Baseball may be as American as apple pie, but a man who built a professional ballfield in his back yard is breaking the law by bringing in too many people, according to a judge in Newark.
Bill Ingraham broke zoning laws in Tewksbury (N.J.) Township with round-the-clock games on his regulation-size diamond, Superior Court Judge Victor Ashrafi said Monday. The ruling came in a two-year-old lawsuit filed by township officials and neighbors who said the 12-hour days of games, traffic and noise shattered their privacy and peace of mind.
While agreeing with township officials that the field violated zoning laws, Ashrafi rejected arguments that the field was a public nuisance. "Children playing baseball cannot easily be branded a nuisance," he wrote. "One might as well say that apple pie is poison.
"But the fact that baseball for kids is wholesome and patriotic does not mean that full-scale games, practices and training can be held anywhere," Ashrafi added.
Ingraham, a label company owner, spent nearly $300,000 to build the field and an indoor pool house in 1996, and sent out fliers advertising a "Field of Dreams Academy," with classes for youngsters and a 35-and-over league. Ashrafi ruled that Ingraham, his wife and two children can play baseball any time they want with up to eight guests, but they can have larger groups just once a month. The ruling also bans uniforms, aluminum bats, night games, loudspeakers and outdoor lighting.
NBA to Baltimore?
Baltimore planning director Charles C. Graves III said yesterday he has had conversations with several NBA teams about relocating to Baltimore, which is in the early stages of trying to build a new sports arena to replace the aging Baltimore Arena.
"We've talked to several teams and some have expressed some interest," Graves said. "We need to build a new arena. So the question is what size facility and who could be the tenant."
Baltimore Arena was built in 1961 and seats roughly 12,000. One study released in April suggested the possibility of building an 18,000-seat facility at a cost of $200 million, but Graves said the ultimate size would hinge on whether Baltimore is able to get a team. If there is no NBA team, the facility would likely have 12,000 seats, he said. Graves added that the source of revenue to build such a facility has not yet been determined.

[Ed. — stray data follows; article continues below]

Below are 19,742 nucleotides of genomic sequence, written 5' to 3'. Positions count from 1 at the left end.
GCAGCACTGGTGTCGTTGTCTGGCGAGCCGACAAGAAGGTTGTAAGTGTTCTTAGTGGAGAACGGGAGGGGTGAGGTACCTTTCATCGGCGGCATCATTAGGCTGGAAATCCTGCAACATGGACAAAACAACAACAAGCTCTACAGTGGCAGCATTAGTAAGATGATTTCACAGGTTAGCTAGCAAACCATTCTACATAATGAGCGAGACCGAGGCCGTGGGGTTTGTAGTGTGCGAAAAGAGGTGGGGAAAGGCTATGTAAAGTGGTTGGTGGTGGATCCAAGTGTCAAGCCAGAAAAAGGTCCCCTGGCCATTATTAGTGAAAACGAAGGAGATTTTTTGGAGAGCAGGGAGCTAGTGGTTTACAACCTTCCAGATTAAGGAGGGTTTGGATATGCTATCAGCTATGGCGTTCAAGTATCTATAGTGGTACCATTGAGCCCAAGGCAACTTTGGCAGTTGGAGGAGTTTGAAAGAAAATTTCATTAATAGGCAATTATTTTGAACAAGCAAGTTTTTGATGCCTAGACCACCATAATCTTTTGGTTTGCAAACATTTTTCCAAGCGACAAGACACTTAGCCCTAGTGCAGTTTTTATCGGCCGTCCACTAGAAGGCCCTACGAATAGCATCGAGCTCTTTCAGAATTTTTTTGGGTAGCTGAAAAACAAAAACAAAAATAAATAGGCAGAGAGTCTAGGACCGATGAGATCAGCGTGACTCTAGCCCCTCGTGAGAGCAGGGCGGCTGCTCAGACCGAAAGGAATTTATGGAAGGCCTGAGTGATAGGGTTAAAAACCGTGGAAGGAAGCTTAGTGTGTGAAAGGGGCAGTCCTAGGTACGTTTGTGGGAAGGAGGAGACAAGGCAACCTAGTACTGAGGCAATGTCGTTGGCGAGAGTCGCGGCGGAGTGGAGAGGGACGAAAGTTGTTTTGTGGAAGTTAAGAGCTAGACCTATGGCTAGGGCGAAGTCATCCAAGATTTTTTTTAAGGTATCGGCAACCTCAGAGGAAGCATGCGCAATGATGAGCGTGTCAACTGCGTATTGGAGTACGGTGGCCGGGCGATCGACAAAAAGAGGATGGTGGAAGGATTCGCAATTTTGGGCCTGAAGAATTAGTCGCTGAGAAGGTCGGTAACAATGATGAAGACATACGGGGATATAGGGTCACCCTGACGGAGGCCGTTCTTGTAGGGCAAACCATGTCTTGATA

Graves would not say which teams he has talked to, but the Associated Press reported he has had conversations with the San Antonio Spurs and the Sacramento Kings.
Coles Gets Support
Australian International Olympic Committee member Phil Coles should not be expelled from the Olympic movement for preparing secret dossiers on other members, IOC Vice President Dick Pound said. Pound told Sydney's Daily Telegraph newspaper that "there wouldn't be too many IOC members around" if they faced dismissal for gathering information on fellow delegates.
"I would have thought the amount of attention gathered [on Coles] is far in excess of anything he's done," the Canadian said. "My understanding is candidate cities share information all the time."
The IOC meets in Seoul on Monday to vote on whether to expel Coles for his role in preparing dossiers of private information about his colleagues.
Gold Medalist Retires
Olympic champion Michelle Smith de Bruin ended her swimming career, insisting she did not use drugs and hoping she did not disgrace her country. Her announcement came one day after the Irish swimmer lost her appeal of a four-year ban for manipulating a urine sample.
Smith won three gold medals at the 1996 Atlanta Games. The 29-year-old swimmer is ineligible for the 2000 Sydney Olympics and the 2001 world championships. . . .
In a further setback to China's antidoping efforts, two Chinese swimmers--including one who already served a two-year ban for steroid use--have failed drug tests, a Chinese swimming official said. Gunnar Werner, honorary secretary of FINA, swimming's international governing body, said Xiong Guoming, who won gold at last year's Asian Games after having served his ban, and Wei Wang tested positive for the drug clenbuterol in an out-of-competition test on March 8.
Martina Hingis was fined $1,500 by the International Tennis Federation for crossing the netline in the French Open final against Steffi Graf. Hingis, who lost in three sets to Graf on Saturday, also was given a warning for smashing her racket and was penalized a point for crossing the line to argue a call with the umpire and a line judge.
The ITF declined to confirm a report in the Daily Telegraph that Hingis was involved in a "physical incident" with a WTA Tour official after the match. . . .
Andre Agassi, who has an injured thigh, withdrew from a Wimbledon tuneup in Halle, Germany, two days after winning the French Open. Agassi plans to return to the United States for treatment and intends to play Wimbledon, which starts June 28.
CAPTION: A judge banned uniforms, aluminum bats, night games, outdoor lighting and loudspeakers at Bill Ingraham's field.